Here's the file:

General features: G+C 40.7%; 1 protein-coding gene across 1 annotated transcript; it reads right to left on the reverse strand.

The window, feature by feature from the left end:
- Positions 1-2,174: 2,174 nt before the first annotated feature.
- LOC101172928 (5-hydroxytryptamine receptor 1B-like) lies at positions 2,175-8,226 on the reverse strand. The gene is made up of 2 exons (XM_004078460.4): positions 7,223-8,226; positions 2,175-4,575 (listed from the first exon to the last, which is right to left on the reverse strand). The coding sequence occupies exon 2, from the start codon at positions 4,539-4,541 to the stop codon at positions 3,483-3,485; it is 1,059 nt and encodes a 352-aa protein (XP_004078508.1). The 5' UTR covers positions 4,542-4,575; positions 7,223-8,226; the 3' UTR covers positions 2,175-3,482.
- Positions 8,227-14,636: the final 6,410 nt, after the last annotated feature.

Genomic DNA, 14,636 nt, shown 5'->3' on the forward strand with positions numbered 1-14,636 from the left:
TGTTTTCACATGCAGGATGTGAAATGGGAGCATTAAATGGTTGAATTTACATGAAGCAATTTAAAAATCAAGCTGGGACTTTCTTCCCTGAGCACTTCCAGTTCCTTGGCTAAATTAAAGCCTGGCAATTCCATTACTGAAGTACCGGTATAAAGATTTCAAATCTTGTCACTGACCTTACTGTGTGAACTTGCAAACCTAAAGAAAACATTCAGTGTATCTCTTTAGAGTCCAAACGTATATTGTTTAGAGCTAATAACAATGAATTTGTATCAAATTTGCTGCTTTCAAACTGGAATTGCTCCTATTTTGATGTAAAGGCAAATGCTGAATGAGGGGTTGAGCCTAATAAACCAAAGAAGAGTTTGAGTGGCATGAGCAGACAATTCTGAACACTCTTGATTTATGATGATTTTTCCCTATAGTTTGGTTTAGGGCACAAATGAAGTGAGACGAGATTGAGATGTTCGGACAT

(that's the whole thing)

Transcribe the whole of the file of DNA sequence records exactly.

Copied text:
General features: G+C 40.7%; 1 protein-coding gene across 1 annotated transcript; it reads right to left on the reverse strand.

The window, feature by feature from the left end:
- Positions 1-2,174: 2,174 nt before the first annotated feature.
- LOC101172928 (5-hydroxytryptamine receptor 1B-like) lies at positions 2,175-8,226 on the reverse strand. The gene is made up of 2 exons (XM_004078460.4): positions 7,223-8,226; positions 2,175-4,575 (listed from the first exon to the last, which is right to left on the reverse strand). The coding sequence occupies exon 2, from the start codon at positions 4,539-4,541 to the stop codon at positions 3,483-3,485; it is 1,059 nt and encodes a 352-aa protein (XP_004078508.1). The 5' UTR covers positions 4,542-4,575; positions 7,223-8,226; the 3' UTR covers positions 2,175-3,482.
- Positions 8,227-14,636: the final 6,410 nt, after the last annotated feature.

Genomic DNA, 14,636 nt, shown 5'->3' on the forward strand with positions numbered 1-14,636 from the left:
TGTTTTCACATGCAGGATGTGAAATGGGAGCATTAAATGGTTGAATTTACATGAAGCAATTTAAAAATCAAGCTGGGACTTTCTTCCCTGAGCACTTCCAGTTCCTTGGCTAAATTAAAGCCTGGCAATTCCATTACTGAAGTACCGGTATAAAGATTTCAAATCTTGTCACTGACCTTACTGTGTGAACTTGCAAACCTAAAGAAAACATTCAGTGTATCTCTTTAGAGTCCAAACGTATATTGTTTAGAGCTAATAACAATGAATTTGTATCAAATTTGCTGCTTTCAAACTGGAATTGCTCCTATTTTGATGTAAAGGCAAATGCTGAATGAGGGGTTGAGCCTAATAAACCAAAGAAGAGTTTGAGTGGCATGAGCAGACAATTCTGAACACTCTTGATTTATGATGATTTTTCCCTATAGTTTGGTTTAGGGCACAAATGAAGTGAGACGAGATTGAGATGTTCGGACAT